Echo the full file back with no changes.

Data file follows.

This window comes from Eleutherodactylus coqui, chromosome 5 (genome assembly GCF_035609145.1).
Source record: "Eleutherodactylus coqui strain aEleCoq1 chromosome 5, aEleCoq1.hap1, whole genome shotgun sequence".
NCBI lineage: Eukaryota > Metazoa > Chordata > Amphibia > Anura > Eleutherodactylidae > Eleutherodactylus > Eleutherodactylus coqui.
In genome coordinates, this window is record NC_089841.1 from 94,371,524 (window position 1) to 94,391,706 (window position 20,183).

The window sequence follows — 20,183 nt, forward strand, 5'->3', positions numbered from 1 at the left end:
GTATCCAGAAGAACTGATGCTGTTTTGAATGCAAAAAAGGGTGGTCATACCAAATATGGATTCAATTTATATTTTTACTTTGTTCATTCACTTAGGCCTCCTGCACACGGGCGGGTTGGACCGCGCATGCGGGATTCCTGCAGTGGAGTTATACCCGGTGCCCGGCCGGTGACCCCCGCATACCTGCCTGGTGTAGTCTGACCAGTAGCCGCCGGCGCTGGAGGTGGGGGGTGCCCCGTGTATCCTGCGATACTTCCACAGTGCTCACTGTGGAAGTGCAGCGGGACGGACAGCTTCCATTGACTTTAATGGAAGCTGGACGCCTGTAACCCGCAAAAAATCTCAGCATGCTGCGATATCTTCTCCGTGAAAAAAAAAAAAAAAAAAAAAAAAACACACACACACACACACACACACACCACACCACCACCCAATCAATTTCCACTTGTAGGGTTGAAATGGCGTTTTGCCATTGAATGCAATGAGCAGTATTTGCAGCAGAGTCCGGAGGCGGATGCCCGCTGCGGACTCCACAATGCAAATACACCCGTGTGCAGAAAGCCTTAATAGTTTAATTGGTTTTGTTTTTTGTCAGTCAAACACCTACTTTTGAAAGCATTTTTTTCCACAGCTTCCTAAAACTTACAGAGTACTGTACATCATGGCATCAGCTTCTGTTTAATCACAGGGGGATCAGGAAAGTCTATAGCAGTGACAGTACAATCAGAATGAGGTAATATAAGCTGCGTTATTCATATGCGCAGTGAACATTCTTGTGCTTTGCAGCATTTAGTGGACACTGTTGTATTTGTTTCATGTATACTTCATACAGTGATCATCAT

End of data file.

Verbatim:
This window comes from Eleutherodactylus coqui, chromosome 5 (genome assembly GCF_035609145.1).
Source record: "Eleutherodactylus coqui strain aEleCoq1 chromosome 5, aEleCoq1.hap1, whole genome shotgun sequence".
NCBI lineage: Eukaryota > Metazoa > Chordata > Amphibia > Anura > Eleutherodactylidae > Eleutherodactylus > Eleutherodactylus coqui.
In genome coordinates, this window is record NC_089841.1 from 94,371,524 (window position 1) to 94,391,706 (window position 20,183).

The window sequence follows — 20,183 nt, forward strand, 5'->3', positions numbered from 1 at the left end:
GTATCCAGAAGAACTGATGCTGTTTTGAATGCAAAAAAGGGTGGTCATACCAAATATGGATTCAATTTATATTTTTACTTTGTTCATTCACTTAGGCCTCCTGCACACGGGCGGGTTGGACCGCGCATGCGGGATTCCTGCAGTGGAGTTATACCCGGTGCCCGGCCGGTGACCCCCGCATACCTGCCTGGTGTAGTCTGACCAGTAGCCGCCGGCGCTGGAGGTGGGGGGTGCCCCGTGTATCCTGCGATACTTCCACAGTGCTCACTGTGGAAGTGCAGCGGGACGGACAGCTTCCATTGACTTTAATGGAAGCTGGACGCCTGTAACCCGCAAAAAATCTCAGCATGCTGCGATATCTTCTCCGTGAAAAAAAAAAAAAAAAAAAAAAAAACACACACACACACACACACACACACCACACCACCACCCAATCAATTTCCACTTGTAGGGTTGAAATGGCGTTTTGCCATTGAATGCAATGAGCAGTATTTGCAGCAGAGTCCGGAGGCGGATGCCCGCTGCGGACTCCACAATGCAAATACACCCGTGTGCAGAAAGCCTTAATAGTTTAATTGGTTTTGTTTTTTGTCAGTCAAACACCTACTTTTGAAAGCATTTTTTTCCACAGCTTCCTAAAACTTACAGAGTACTGTACATCATGGCATCAGCTTCTGTTTAATCACAGGGGGATCAGGAAAGTCTATAGCAGTGACAGTACAATCAGAATGAGGTAATATAAGCTGCGTTATTCATATGCGCAGTGAACATTCTTGTGCTTTGCAGCATTTAGTGGACACTGTTGTATTTGTTTCATGTATACTTCATACAGTGATCATCAT